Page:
With news that the U.S. Supreme Court is reviewing the adequacy of Kentucky's lethal injection protocol (which is fairly similar to that of most other lethal-injection execution states) prison officials are scrambling to find ways, sometimes innovative, to make sure their protocol passes constitutional muster. In Florida, there already has been talk of a prison official shaking a death row inmate to see if he is fully unconscious before the poisonous drugs are administered. And now, courtesy of the New York Times, we have this from Alabama:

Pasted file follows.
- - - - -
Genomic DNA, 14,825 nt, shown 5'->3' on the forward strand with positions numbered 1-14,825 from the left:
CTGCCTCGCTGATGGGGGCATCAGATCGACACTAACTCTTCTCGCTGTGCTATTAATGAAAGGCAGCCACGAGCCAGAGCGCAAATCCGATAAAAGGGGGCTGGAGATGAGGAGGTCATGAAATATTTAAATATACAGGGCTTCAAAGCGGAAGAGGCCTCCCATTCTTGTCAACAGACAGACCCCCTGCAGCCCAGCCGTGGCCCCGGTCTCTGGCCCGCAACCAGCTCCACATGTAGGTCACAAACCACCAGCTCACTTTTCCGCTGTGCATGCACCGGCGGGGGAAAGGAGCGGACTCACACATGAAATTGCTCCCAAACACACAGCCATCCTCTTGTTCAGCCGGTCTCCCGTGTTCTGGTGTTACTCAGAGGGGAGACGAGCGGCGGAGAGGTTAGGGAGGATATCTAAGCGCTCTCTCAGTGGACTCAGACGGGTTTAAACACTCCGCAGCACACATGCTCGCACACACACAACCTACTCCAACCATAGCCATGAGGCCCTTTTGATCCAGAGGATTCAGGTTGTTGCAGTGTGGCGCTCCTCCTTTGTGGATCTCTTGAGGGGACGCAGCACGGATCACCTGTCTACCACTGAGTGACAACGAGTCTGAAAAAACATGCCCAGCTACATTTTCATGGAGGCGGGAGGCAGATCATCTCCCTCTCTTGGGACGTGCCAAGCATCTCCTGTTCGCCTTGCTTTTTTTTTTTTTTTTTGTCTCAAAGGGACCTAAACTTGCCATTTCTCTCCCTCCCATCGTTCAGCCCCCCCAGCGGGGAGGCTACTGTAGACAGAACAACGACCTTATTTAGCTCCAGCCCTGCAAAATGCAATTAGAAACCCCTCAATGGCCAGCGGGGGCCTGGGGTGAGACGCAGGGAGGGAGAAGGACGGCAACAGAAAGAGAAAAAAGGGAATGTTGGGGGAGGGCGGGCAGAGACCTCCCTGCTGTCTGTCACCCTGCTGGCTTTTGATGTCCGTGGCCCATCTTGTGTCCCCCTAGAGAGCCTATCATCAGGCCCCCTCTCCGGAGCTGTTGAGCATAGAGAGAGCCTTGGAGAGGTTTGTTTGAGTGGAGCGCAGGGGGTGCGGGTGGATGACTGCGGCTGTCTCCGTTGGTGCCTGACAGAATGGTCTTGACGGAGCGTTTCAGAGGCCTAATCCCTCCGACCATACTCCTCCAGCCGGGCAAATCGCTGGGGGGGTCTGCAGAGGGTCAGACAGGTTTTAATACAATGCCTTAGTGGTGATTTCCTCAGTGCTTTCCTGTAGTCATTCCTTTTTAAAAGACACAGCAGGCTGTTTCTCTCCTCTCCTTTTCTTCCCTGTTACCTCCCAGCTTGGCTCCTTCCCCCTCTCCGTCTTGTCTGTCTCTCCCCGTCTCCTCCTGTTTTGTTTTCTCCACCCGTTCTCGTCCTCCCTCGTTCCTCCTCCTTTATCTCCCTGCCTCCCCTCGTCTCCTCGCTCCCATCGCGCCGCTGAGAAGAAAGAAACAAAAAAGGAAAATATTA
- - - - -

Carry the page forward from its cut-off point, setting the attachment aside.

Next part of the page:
In Alabama, where politicians rarely challenge the death penalty, the state is developing a "consciousness awareness test" for inmates being executed, but state officials maintained that the action was unconnected to the Supreme Court decision.
"Somebody would come in and do something to assess consciousness, after the anesthesia is delivered," Assistant Attorney General Clay Crenshaw said. For now, he said, "the consciousness-awareness is being done visually by the warden."
Like I said. Weirder and weirder.